The comprehensive health assessment of a geriatric patient should be a clear, organized, and understandable document covering physical assessment findings, the client’s health history, and the client’s family background (Grand Canyon University [GCU], 2012).
While assessing geriatric patients, nurses should pay attention to hearing and vision loss, as these are two things expected to diminish as clients age (GCU, 2012). Sometimes loss of hearing or vision may be misinterpreted as loss of cognition, so it is important to be able to tell the difference. Loss of cognition is not a normal part of the aging process; if it is noted during the assessment, this may be an indication of delirium, dementia, or depression (GCU, 2012).
Physical changes that may be noted when assessing geriatric patients are: decrease of subcutaneous fat and muscle tone, altered gait, decreased height, and decreased mobility (GCU, 2012). All of these may also indicate lack of proper nutrition, and since elderly clients are at higher risk for inadequate nutrition it is important to assess the client’s intake. Caloric needs decrease as clients age, but it is an important assessment finding and nurses should do their best to ensure elderly clients are eating enough.
Skin should be assessed for breakdown, changes in texture, color, rashes, itching, and lesions, bruising, moles, and birthmarks. Skin diseases are common in geriatric patients (GCU, 2012). Remember to use the ABCD acronym when assessing moles (Asymmetry, Border, Color, Diameter) as these can be the first indication of skin cancers (GCU, 2012). While skin loses its elasticity, it may become wrinkled and a little saggy. Check mucous membranes for signs of dehydration.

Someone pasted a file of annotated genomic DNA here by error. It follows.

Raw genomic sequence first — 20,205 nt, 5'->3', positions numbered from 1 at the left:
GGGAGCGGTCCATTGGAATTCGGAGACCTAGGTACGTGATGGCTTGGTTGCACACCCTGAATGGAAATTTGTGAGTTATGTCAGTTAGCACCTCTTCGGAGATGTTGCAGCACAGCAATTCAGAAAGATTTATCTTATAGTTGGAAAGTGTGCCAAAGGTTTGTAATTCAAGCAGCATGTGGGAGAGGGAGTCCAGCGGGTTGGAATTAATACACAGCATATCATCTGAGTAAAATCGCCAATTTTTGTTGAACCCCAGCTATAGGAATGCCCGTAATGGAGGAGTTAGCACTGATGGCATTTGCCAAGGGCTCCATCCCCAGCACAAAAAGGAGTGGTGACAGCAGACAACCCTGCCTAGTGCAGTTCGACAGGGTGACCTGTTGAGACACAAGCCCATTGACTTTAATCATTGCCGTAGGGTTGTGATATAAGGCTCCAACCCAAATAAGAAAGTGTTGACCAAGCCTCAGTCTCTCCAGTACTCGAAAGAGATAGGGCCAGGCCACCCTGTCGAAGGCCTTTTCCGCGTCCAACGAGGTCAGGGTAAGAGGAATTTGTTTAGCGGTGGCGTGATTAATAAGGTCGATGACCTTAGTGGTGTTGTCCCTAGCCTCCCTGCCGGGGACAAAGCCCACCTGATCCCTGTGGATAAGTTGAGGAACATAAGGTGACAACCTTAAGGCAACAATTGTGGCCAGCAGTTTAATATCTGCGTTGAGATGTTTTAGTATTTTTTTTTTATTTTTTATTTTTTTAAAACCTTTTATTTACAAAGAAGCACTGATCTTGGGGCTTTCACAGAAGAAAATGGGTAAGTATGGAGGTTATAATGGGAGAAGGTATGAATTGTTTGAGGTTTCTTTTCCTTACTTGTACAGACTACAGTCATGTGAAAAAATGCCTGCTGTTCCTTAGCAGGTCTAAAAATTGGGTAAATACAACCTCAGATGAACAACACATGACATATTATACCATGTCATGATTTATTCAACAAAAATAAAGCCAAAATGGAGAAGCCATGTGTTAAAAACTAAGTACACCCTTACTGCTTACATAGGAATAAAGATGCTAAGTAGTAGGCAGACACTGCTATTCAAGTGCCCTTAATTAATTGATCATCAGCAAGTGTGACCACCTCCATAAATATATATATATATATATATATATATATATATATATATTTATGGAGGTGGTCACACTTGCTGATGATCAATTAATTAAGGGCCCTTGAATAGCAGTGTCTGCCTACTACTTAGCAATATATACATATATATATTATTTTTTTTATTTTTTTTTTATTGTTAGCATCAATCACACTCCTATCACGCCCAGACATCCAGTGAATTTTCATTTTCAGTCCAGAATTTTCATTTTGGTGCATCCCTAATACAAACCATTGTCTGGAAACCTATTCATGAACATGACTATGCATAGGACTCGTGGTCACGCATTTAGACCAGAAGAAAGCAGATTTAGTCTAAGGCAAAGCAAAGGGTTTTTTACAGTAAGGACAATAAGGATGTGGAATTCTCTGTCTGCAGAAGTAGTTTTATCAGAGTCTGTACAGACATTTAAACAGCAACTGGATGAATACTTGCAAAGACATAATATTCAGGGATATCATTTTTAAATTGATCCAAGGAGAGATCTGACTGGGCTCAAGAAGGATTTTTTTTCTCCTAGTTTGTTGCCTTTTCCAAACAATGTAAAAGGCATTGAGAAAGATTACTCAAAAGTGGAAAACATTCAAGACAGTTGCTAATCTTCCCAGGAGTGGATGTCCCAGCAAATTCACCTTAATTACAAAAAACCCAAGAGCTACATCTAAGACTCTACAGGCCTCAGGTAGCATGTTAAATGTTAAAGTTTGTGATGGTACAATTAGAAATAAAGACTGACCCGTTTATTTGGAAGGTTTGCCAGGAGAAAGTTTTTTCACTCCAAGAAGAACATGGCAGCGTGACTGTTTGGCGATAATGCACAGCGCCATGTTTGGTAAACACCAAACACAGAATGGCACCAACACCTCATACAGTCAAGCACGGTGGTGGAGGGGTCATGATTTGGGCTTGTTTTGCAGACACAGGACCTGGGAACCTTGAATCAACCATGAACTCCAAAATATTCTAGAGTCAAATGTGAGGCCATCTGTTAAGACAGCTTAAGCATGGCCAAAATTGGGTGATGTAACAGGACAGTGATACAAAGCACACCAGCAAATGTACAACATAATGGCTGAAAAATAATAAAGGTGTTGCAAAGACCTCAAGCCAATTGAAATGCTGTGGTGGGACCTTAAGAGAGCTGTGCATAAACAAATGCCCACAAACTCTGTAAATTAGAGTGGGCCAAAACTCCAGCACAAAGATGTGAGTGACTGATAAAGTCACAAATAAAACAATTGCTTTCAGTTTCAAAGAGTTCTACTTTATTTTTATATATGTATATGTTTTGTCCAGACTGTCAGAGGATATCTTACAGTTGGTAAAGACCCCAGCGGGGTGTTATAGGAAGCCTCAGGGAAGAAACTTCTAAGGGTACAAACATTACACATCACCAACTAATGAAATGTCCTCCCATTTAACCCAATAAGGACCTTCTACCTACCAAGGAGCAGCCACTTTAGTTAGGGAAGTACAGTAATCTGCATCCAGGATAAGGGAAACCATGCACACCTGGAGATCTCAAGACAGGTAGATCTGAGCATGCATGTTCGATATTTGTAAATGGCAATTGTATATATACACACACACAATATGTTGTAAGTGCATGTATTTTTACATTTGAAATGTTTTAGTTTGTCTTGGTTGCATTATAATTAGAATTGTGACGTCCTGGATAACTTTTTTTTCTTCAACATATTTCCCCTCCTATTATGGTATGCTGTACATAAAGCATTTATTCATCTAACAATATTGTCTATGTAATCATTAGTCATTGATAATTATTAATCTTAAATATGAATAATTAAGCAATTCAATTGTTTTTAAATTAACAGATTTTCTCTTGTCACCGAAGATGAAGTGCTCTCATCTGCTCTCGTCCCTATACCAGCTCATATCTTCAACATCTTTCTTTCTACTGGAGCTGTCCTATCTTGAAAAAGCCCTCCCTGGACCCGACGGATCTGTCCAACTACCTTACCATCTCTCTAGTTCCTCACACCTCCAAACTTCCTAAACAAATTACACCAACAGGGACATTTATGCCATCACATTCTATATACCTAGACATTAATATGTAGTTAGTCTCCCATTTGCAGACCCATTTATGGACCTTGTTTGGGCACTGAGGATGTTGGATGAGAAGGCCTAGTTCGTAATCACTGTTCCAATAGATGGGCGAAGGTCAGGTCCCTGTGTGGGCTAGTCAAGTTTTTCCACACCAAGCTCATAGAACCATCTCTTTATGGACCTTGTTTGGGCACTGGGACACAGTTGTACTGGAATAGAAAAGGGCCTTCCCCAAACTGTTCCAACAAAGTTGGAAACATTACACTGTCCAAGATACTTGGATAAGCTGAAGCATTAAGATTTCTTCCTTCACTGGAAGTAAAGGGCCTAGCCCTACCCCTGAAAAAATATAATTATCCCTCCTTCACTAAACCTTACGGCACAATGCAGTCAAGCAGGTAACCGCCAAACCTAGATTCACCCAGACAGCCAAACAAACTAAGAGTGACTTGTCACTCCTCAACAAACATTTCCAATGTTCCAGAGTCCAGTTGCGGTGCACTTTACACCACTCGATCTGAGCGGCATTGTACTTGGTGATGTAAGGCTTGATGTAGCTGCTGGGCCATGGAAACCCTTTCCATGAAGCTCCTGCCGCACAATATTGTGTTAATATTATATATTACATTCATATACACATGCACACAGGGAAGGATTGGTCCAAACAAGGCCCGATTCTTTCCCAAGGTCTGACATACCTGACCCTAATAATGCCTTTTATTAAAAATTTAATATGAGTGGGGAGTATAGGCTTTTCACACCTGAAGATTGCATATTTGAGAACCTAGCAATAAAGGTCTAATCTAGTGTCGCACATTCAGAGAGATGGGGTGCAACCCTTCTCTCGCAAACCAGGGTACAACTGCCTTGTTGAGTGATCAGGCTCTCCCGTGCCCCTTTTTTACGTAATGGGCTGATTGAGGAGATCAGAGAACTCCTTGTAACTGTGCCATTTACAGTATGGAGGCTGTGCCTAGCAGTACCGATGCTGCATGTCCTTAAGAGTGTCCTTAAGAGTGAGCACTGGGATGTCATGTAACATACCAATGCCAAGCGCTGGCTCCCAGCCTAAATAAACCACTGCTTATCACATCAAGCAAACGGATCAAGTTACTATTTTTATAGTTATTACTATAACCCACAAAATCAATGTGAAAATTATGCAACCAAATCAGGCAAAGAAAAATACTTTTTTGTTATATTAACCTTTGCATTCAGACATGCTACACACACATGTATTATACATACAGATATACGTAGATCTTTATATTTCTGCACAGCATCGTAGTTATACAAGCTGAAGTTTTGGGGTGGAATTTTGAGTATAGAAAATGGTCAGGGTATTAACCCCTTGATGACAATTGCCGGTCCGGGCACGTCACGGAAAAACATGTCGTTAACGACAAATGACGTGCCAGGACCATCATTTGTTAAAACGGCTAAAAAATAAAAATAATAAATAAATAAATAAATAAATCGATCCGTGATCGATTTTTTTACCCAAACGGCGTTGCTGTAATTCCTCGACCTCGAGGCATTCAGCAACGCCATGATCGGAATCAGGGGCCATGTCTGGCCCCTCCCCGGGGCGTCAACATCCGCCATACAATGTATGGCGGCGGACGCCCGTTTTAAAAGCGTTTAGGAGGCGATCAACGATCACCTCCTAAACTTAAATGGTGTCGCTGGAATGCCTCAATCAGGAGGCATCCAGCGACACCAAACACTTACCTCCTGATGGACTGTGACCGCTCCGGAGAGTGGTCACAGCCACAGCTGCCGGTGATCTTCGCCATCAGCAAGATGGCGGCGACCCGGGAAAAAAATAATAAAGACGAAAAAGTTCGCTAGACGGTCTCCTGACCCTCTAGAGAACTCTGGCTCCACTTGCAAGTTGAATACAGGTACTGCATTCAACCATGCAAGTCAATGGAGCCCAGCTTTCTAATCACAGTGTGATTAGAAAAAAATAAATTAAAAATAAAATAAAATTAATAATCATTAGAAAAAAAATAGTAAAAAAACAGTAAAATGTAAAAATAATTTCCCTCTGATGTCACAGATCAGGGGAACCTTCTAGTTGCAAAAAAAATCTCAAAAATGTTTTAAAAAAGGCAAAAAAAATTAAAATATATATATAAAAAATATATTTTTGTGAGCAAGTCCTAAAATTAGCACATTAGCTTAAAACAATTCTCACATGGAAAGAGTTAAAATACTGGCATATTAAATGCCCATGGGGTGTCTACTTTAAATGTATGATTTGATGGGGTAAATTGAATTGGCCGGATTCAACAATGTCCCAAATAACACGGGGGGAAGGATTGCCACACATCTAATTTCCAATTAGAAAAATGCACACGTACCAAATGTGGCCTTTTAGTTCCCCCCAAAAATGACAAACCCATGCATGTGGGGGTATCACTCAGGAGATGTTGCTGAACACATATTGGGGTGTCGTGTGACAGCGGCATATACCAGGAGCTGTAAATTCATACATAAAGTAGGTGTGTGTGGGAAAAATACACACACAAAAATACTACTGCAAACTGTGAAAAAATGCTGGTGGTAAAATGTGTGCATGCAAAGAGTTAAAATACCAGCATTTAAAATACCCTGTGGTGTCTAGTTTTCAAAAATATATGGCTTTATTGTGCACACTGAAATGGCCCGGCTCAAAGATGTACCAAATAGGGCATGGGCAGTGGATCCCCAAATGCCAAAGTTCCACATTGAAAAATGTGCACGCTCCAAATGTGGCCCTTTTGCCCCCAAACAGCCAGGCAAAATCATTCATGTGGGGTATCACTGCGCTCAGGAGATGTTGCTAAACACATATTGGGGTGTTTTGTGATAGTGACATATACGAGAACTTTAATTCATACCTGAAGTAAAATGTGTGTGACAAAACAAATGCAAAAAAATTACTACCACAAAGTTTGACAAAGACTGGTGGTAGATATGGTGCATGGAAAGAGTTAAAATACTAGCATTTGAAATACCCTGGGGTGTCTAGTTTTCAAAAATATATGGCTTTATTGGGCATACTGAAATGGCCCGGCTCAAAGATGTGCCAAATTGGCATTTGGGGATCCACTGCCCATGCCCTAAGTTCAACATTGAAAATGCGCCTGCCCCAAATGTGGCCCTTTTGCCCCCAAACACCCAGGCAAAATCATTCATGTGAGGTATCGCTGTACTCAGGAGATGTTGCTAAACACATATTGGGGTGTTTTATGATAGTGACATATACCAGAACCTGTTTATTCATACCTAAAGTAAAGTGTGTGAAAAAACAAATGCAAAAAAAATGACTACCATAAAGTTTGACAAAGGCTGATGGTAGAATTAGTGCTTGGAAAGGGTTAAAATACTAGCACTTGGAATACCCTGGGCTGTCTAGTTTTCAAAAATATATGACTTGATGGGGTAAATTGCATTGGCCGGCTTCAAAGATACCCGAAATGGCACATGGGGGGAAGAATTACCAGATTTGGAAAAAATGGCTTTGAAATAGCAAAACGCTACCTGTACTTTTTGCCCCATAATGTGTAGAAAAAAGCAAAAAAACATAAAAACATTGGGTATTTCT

It is normal for hair to be thin and gray or white in color. Nails should be flat or slightly curved; clubbed nails may indicate heart or pulmonary disease (GCU, 2012).
Another important aspect of the geriatric assessment is to look at all the patient’s medications. This is something that may be difficult for many older clients. It is very important to review their medications with them and be sure they know how and when to take each one. Many older patients are on several medications, and when seeing more than one provider ptients can easily be prescribed similar medications at once, or be prescribed medications that may interact with each other. Patients should bring all of their medications to their appointments and go over each one with their provider.
Grand Canyon University. (2012). Health assessment of the older adult. Retrieved from https://lcugrad1.gcu.edu/learningPlatform/user/users.html?operation=loggedIn#/learningPlatform/loudBooks/loudbooks.html?viewPage=current&operation=innerPage¤tTopicname=Health Assessment of the Older Adult&topicMaterialId=11e92c9f-854b-4580-aecb-831f4476212b&contentId=d43a7a2f-d11b-46c1-a5a1-55d7459eaa28&